Many of the 35,000 students wear jeans and T-shirts. Punjab is a state school, like one of those big American universities in the Midwest. Students attend class in brick buildings, and study on lawns cut almost as short as putting greens. But life here is less peaceful than it looks.
A clash over religious traditions recently brought about the beating of a professor in his office — and forced the school to close for about three weeks. Continue reading
From Saudi Arabia to Iran to Afghanistan to Malaysian and Indonesian provinces, we can be sure of one extremely important social measure that an Islamic religious government takes when it comes to power; enforce women modesty. An Islamist may not have much of a social or economic agenda. But he will make sure that a woman is covered first and foremost. For our readers more in tune with the current Iranian social and political situation, your comments on this thread would be most appreciated. (PTH)
Published at Bloomberg.com
By Ali Sheikholeslami in London
June 1 (Bloomberg) — Iran has barred private schools from teaching music, saying it clashes with the establishment’s Islamic values, following a push to enforce moral standards that may lead to a national dress code for university students.
“The use of musical instruments is against the principles of our value system,” Ali Bagherzadeh, head of the private- schools office in the Education Ministry, said in a phone interview from Tehran today. Iran’s 16,000 private schools have 1.1 million students, the Islamic Republic News Agency said.
I was born into a Sunni Muslim family in a northern city in the UK. The city is home to a large Muslim minority from Pakistan. I come from an educated and broad minded family with middle of the road type of values. Religion was never really a huge issue but I did the usual cultural thing of learning how to read the Quran in Arabic till I was 10 years old.
At around the age of 14, I became interested in Islam and joined the Young Muslims UK. This was my first real exposure to practical Islam. We would attend camps and have weekly meetings usually to discuss the Quran and the Hadith of Muhammad. For all intents and purposes everything was going well and my family was happy that I had decided to take it upon my own back to learn about the religion of my ancestors. I remember walking two miles to a shop from school to hire Ahmed Deedat debates and shouting “Allah-hu-Akbar” whilst watching other less worthy opponents beaten to a pulp.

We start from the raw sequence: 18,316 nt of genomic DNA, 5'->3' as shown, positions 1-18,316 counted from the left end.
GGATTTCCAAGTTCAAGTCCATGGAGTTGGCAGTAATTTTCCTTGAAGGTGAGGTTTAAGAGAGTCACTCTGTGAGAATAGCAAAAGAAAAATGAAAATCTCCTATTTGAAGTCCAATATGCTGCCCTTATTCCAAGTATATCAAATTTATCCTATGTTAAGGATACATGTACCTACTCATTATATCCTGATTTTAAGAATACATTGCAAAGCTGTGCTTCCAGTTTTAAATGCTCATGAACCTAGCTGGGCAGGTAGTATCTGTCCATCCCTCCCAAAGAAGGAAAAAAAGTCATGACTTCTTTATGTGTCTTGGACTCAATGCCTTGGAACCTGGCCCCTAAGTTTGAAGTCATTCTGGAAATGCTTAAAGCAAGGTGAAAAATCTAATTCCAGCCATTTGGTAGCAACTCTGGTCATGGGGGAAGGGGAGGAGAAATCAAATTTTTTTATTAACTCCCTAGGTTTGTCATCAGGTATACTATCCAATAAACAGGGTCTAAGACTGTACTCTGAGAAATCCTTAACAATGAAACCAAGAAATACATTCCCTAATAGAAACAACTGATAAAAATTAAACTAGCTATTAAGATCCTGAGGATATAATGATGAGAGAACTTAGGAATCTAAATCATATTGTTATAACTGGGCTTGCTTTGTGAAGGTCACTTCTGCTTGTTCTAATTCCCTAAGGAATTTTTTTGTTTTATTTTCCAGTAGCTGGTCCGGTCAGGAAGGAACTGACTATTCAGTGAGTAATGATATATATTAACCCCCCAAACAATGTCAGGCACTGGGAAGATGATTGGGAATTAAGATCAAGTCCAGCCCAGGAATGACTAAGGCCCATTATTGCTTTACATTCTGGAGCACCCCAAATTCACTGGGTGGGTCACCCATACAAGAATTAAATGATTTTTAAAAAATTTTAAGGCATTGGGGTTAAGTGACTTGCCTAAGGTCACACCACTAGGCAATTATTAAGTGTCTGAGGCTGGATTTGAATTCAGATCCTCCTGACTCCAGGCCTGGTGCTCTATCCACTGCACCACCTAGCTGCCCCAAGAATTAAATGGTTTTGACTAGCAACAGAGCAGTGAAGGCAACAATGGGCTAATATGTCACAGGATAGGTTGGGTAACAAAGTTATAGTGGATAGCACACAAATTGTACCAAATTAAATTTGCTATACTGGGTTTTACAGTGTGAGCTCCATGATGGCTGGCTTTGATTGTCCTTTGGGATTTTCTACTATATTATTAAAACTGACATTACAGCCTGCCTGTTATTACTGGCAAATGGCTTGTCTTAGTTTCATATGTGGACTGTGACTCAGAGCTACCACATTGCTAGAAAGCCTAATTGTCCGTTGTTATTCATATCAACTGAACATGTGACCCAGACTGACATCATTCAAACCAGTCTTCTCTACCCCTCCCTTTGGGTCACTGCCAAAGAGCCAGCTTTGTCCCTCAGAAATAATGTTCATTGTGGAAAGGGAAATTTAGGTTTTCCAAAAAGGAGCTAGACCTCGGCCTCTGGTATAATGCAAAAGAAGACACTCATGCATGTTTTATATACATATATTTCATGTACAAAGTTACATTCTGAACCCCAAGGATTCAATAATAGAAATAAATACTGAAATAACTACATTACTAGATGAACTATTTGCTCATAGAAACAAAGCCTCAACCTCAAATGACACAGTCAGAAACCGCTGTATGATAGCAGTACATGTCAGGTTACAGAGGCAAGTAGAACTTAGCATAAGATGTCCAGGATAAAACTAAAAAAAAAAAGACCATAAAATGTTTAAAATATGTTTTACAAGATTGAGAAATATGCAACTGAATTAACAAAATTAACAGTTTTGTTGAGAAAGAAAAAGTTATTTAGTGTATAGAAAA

Filed under Activism, Afghanistan, Al Qaeda, Citizens, culture, Democracy, Egalitarian Pakistan, Europe, human rights, India, Iran, Iraq, Islam, Islamism, Pakistan, Philosophy, Religion, Rights, violence, war, Women, youth
April 18, 2010
IN ALL the countries that I have travelled to to perform stand-up comedy – the US being a regular destination – I have never been held up or interrogated at customs. Or I hadn’t, until I arrived in Pakistan.
I spent six hours at Lahore customs, as I did not have a visa in my British passport to enter the country. The people who organised my gig had mistakenly assumed that because my parents were born in Pakistan and I, too, am brown, they would automatically let me in.
The customs officer asked: “Are you Pakistani?” Yes. “Where were you born?” England. “That makes you a foreigner.”
He looked through my passport, which is filled with US visas. He said: “Are you a spy?” No, I’m a stand-up comedian. “What’s that?” I tell jokes. “And will you be doing that in this country?” Yes. “Oh, is this the entertainment for the Taliban?” he asked, quite seriously. No, I replied. Continue reading
By Adnan Syed
It does not matter if niqab is indeed mandated by Islam or not. For those few hundred women out of 1 Million Muslims living in Canada, or for that matter in Europe or anywhere in the world, niqab is mandated by Islam. They prefer to move around behind this hideous and dehumanizing dress, happy with their chastity preserved, away from the prying eyes of lustful men, and feeling liberated while being covered from head to toe.
They and I can go on quoting our versions of whether niqab is mandated by Islam, or it is a redundant cultural attic from tribal and patriarchal societies that we just do not want to part with.
There are many pseudo religious practices that the modern societies have banished. From the extreme Hindu religious practice of Sati, to the female genital mutilation that is still disturbingly practiced in the Muslim African societies, the world has taken a clear stand against the atrocities in the name of religion. Such practices go against the principles of equality and welfare of the population; where members of the society are either coerced into acting in a certain way, or are too young and helpless to stop their own genital mutilation.